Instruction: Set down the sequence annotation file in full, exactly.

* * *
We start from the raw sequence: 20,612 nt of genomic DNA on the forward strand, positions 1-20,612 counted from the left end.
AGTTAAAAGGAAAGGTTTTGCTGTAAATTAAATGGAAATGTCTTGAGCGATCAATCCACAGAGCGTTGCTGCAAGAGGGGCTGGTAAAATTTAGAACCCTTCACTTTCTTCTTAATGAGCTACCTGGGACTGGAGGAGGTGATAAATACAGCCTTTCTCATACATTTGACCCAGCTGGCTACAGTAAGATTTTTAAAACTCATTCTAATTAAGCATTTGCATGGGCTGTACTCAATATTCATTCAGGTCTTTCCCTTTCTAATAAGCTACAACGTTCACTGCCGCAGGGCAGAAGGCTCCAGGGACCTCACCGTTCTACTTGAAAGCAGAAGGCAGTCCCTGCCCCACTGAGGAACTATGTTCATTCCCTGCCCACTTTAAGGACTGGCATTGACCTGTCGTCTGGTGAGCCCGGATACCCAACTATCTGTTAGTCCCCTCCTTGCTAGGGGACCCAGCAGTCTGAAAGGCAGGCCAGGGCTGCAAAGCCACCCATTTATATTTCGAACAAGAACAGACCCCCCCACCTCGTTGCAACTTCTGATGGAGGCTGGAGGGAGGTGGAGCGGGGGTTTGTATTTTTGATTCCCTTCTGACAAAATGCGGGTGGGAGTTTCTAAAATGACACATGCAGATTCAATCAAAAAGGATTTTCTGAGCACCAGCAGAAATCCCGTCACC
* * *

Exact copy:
We start from the raw sequence: 20,612 nt of genomic DNA on the forward strand, positions 1-20,612 counted from the left end.
AGTTAAAAGGAAAGGTTTTGCTGTAAATTAAATGGAAATGTCTTGAGCGATCAATCCACAGAGCGTTGCTGCAAGAGGGGCTGGTAAAATTTAGAACCCTTCACTTTCTTCTTAATGAGCTACCTGGGACTGGAGGAGGTGATAAATACAGCCTTTCTCATACATTTGACCCAGCTGGCTACAGTAAGATTTTTAAAACTCATTCTAATTAAGCATTTGCATGGGCTGTACTCAATATTCATTCAGGTCTTTCCCTTTCTAATAAGCTACAACGTTCACTGCCGCAGGGCAGAAGGCTCCAGGGACCTCACCGTTCTACTTGAAAGCAGAAGGCAGTCCCTGCCCCACTGAGGAACTATGTTCATTCCCTGCCCACTTTAAGGACTGGCATTGACCTGTCGTCTGGTGAGCCCGGATACCCAACTATCTGTTAGTCCCCTCCTTGCTAGGGGACCCAGCAGTCTGAAAGGCAGGCCAGGGCTGCAAAGCCACCCATTTATATTTCGAACAAGAACAGACCCCCCCACCTCGTTGCAACTTCTGATGGAGGCTGGAGGGAGGTGGAGCGGGGGTTTGTATTTTTGATTCCCTTCTGACAAAATGCGGGTGGGAGTTTCTAAAATGACACATGCAGATTCAATCAAAAAGGATTTTCTGAGCACCAGCAGAAATCCCGTCACC